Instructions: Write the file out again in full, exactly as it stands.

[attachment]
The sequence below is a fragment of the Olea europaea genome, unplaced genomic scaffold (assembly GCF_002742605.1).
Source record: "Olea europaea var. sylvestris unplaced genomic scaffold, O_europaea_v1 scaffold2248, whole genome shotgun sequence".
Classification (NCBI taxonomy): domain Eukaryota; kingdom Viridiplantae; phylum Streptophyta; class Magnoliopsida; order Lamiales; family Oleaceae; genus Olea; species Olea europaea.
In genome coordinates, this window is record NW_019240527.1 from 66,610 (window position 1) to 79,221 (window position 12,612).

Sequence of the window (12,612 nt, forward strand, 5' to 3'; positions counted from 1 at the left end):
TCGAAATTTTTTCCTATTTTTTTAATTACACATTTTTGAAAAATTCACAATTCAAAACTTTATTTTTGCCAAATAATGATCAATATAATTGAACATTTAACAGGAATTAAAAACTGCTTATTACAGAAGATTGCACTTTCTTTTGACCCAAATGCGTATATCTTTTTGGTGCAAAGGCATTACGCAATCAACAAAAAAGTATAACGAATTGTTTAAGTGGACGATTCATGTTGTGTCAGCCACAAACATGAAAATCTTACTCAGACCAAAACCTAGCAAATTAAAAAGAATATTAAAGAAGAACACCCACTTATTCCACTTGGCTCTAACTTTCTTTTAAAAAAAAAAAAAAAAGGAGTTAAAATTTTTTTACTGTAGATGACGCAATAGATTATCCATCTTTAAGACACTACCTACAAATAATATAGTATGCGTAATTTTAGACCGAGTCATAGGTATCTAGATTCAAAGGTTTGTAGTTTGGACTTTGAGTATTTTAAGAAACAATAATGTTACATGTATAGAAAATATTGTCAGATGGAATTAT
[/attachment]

The sequence below is a fragment of the Olea europaea genome, unplaced genomic scaffold (assembly GCF_002742605.1).
Source record: "Olea europaea var. sylvestris unplaced genomic scaffold, O_europaea_v1 scaffold2248, whole genome shotgun sequence".
Classification (NCBI taxonomy): domain Eukaryota; kingdom Viridiplantae; phylum Streptophyta; class Magnoliopsida; order Lamiales; family Oleaceae; genus Olea; species Olea europaea.
In genome coordinates, this window is record NW_019240527.1 from 66,610 (window position 1) to 79,221 (window position 12,612).

Sequence of the window (12,612 nt, forward strand, 5' to 3'; positions counted from 1 at the left end):
TCGAAATTTTTTCCTATTTTTTTAATTACACATTTTTGAAAAATTCACAATTCAAAACTTTATTTTTGCCAAATAATGATCAATATAATTGAACATTTAACAGGAATTAAAAACTGCTTATTACAGAAGATTGCACTTTCTTTTGACCCAAATGCGTATATCTTTTTGGTGCAAAGGCATTACGCAATCAACAAAAAAGTATAACGAATTGTTTAAGTGGACGATTCATGTTGTGTCAGCCACAAACATGAAAATCTTACTCAGACCAAAACCTAGCAAATTAAAAAGAATATTAAAGAAGAACACCCACTTATTCCACTTGGCTCTAACTTTCTTTTAAAAAAAAAAAAAAAAGGAGTTAAAATTTTTTTACTGTAGATGACGCAATAGATTATCCATCTTTAAGACACTACCTACAAATAATATAGTATGCGTAATTTTAGACCGAGTCATAGGTATCTAGATTCAAAGGTTTGTAGTTTGGACTTTGAGTATTTTAAGAAACAATAATGTTACATGTATAGAAAATATTGTCAGATGGAATTAT